Airbnb is walking a fine line trying with policies to appease everyone but will still allow the company to generate enough revenue to ride out the storm.


Sorry, was on phone previously and couldn’t find this in Pulse (BDC App). I can’t link to it as it’s an extranet page:

Important change per 6 April 2020: By now, we can expect that our mutual customers are aware of the risk of further Coronavirus spread, and as such the risk they are taking when making new reservations, particularly Non-Refundable and Partially Refundable bookings. Therefore for all new reservations made as of 6 April 2020, we will no longer apply Force Majeure conditions for guests seeking to cancel or modify their booking due to the current Coronavirus. These reservations will be treated like any standard booking, according to our policies and procedures.


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No can read unless subscribing.

I don’t think we ever have a problem with free content. :wink:

Brian has posted the entire article two posts above your reply here.

Yes, teacher.

I simply failed to read the whole thread before responding.

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Ok, that make sense actually.

What about reservations made before April 6 for dates in, say, October? Whereas Airbnb has made an end-date (and changed it and will probablly continue to change it) of May 31, is there anything like that on BDC ?

If a host needs to cancel due to travel restrictions in their area, then you shouldn’t be penalized. But call Airbnb. Don’t rely on the automated cancellation buttons bc that might incur a penalty. Their system isn’t that smart.

For example, here’s a “vacation and leisure travel” ban in Massachusetts until May 4. If that gets extended, all STRs, including hotels, B&Bs and other home-shares, are expected to cancel any nonessential travel unless it’s directly related to covid-19. At least that’s what to governor’s office says.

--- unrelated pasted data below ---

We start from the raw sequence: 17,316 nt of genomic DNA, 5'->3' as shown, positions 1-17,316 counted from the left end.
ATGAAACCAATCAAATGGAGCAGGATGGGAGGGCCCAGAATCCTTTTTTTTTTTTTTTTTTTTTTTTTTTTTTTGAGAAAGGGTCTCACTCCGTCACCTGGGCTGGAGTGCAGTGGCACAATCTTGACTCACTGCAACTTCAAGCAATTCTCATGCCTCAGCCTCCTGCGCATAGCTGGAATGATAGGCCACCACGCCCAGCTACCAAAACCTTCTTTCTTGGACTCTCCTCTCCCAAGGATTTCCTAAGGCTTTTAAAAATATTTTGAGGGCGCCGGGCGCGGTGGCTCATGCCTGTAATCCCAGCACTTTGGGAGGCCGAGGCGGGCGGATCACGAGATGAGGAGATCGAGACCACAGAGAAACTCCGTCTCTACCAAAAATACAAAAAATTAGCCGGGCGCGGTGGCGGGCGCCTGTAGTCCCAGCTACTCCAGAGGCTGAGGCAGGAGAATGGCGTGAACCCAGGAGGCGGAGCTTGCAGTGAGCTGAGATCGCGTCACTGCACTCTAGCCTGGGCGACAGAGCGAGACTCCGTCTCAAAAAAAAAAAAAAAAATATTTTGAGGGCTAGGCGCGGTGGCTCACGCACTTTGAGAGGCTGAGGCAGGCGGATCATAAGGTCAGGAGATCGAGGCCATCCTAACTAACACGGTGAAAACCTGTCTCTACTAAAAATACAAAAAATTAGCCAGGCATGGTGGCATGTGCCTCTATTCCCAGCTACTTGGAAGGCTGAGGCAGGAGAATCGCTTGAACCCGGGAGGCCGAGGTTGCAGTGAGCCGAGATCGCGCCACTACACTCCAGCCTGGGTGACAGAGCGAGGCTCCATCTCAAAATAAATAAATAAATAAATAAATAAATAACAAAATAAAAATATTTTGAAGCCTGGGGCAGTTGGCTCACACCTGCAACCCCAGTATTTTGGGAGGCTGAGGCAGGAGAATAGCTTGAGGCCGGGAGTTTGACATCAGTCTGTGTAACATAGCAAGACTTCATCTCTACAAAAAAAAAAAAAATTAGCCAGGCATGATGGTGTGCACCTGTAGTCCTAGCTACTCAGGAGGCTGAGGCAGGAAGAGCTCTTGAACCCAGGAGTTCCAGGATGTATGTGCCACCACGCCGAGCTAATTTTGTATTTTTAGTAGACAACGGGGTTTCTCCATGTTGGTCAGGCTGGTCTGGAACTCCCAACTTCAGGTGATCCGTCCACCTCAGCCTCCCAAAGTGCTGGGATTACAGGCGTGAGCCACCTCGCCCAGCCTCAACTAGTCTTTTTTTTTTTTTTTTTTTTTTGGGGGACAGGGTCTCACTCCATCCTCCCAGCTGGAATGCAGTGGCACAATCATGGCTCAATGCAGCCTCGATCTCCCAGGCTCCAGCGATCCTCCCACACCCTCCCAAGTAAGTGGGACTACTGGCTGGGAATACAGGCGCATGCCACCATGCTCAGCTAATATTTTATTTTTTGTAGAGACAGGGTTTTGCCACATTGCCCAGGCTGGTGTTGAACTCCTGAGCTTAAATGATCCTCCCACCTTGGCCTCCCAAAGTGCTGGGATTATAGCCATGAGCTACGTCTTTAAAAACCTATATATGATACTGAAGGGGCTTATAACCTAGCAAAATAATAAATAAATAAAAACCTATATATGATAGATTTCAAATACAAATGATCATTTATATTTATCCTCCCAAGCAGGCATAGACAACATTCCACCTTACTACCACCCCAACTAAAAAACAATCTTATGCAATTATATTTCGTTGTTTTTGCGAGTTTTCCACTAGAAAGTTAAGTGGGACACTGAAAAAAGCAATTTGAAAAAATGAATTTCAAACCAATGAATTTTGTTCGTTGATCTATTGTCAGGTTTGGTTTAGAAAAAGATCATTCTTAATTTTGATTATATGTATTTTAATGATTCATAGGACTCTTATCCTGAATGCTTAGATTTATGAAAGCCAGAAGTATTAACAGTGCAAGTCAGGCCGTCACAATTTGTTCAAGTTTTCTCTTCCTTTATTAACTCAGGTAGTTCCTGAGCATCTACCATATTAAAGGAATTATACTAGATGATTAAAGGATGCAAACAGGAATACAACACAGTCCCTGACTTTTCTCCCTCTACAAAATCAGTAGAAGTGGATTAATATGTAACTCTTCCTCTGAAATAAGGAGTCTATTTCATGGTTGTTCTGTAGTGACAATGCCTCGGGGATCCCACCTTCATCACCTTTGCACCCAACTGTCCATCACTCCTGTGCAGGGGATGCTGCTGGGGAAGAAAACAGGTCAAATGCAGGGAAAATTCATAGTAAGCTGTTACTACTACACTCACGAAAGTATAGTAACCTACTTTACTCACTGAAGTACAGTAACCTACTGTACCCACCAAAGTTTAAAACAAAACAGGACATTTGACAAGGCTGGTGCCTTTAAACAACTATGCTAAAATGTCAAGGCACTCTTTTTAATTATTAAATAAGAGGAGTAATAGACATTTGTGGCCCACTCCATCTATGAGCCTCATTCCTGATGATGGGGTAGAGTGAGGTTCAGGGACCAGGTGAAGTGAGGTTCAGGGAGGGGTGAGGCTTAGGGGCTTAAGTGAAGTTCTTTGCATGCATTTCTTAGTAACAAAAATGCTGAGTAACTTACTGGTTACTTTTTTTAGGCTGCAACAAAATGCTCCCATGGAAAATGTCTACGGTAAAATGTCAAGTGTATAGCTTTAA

Airbnb provided a hand-dandy list for us to follow:

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I went ahead and blocked June since we are not ready to take a chance just yet and I don’t want to be canceling people. We have one booking for a guest with who we have had a relationship for years. We could actually juggle to give him a private space and entrance in case of self quarantine, but he wouldn’t be able to do the visits for which he is booking. If thing improved markedly we can always unblock. It’s better than canceling for our Airbnb status.


Well that’s the best kind of booking to have right now, aside from a reponsible long-termer. A regular guest you’ve had a relationship with for years, would likely be easy about just altering the dates at some time in the future whenever him coming back is feasible.

I’ve had several do that already mainly because their events were canceled. He just really wants to see his son who is a graduating senior even if there is no ceremony.

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Well, he and his son will just have to do a virtual celebration, as many many people are doing at this time.

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Like the Air Force Academy cadets graduating. They had a virtual graduation address this year, and no outside visitors allowed.

Here is a picture of the normal ceremony, close together in the football stadium with a large audience:

And this year, on the terrazzo grounds, seated far apart from one another and with no audience: